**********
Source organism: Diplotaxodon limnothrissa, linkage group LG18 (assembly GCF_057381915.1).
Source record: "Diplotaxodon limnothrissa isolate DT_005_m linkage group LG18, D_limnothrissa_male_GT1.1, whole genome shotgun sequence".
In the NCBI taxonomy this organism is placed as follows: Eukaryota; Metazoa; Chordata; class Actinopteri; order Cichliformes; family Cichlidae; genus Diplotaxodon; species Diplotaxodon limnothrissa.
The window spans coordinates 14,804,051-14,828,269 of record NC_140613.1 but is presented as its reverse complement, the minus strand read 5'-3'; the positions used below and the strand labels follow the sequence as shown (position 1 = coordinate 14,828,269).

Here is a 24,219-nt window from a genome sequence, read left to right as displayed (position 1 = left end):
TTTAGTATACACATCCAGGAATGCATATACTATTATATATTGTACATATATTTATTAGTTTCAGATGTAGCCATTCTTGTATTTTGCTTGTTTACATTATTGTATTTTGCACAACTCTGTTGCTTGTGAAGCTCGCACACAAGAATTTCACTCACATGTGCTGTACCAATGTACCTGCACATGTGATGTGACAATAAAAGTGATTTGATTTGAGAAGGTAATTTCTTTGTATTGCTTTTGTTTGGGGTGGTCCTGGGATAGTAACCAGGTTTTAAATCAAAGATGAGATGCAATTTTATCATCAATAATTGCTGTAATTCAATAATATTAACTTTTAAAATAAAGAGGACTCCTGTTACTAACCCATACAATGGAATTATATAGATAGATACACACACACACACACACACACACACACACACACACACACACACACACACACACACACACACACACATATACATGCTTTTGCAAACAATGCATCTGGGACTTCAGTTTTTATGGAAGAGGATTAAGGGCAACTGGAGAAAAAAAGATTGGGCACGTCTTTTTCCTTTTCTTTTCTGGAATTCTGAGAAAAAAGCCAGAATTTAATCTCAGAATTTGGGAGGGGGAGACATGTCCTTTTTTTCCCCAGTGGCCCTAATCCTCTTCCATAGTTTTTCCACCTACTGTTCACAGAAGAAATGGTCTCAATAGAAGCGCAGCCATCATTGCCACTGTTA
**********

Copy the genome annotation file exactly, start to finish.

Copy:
Source organism: Diplotaxodon limnothrissa, linkage group LG18 (assembly GCF_057381915.1).
Source record: "Diplotaxodon limnothrissa isolate DT_005_m linkage group LG18, D_limnothrissa_male_GT1.1, whole genome shotgun sequence".
In the NCBI taxonomy this organism is placed as follows: Eukaryota; Metazoa; Chordata; class Actinopteri; order Cichliformes; family Cichlidae; genus Diplotaxodon; species Diplotaxodon limnothrissa.
The window spans coordinates 14,804,051-14,828,269 of record NC_140613.1 but is presented as its reverse complement, the minus strand read 5'-3'; the positions used below and the strand labels follow the sequence as shown (position 1 = coordinate 14,828,269).

Here is a 24,219-nt window from a genome sequence, read left to right as displayed (position 1 = left end):
TTTAGTATACACATCCAGGAATGCATATACTATTATATATTGTACATATATTTATTAGTTTCAGATGTAGCCATTCTTGTATTTTGCTTGTTTACATTATTGTATTTTGCACAACTCTGTTGCTTGTGAAGCTCGCACACAAGAATTTCACTCACATGTGCTGTACCAATGTACCTGCACATGTGATGTGACAATAAAAGTGATTTGATTTGAGAAGGTAATTTCTTTGTATTGCTTTTGTTTGGGGTGGTCCTGGGATAGTAACCAGGTTTTAAATCAAAGATGAGATGCAATTTTATCATCAATAATTGCTGTAATTCAATAATATTAACTTTTAAAATAAAGAGGACTCCTGTTACTAACCCATACAATGGAATTATATAGATAGATACACACACACACACACACACACACACACACACACACACACACACACACACACACACACACACACACATATACATGCTTTTGCAAACAATGCATCTGGGACTTCAGTTTTTATGGAAGAGGATTAAGGGCAACTGGAGAAAAAAAGATTGGGCACGTCTTTTTCCTTTTCTTTTCTGGAATTCTGAGAAAAAAGCCAGAATTTAATCTCAGAATTTGGGAGGGGGAGACATGTCCTTTTTTTCCCCAGTGGCCCTAATCCTCTTCCATAGTTTTTCCACCTACTGTTCACAGAAGAAATGGTCTCAATAGAAGCGCAGCCATCATTGCCACTGTTA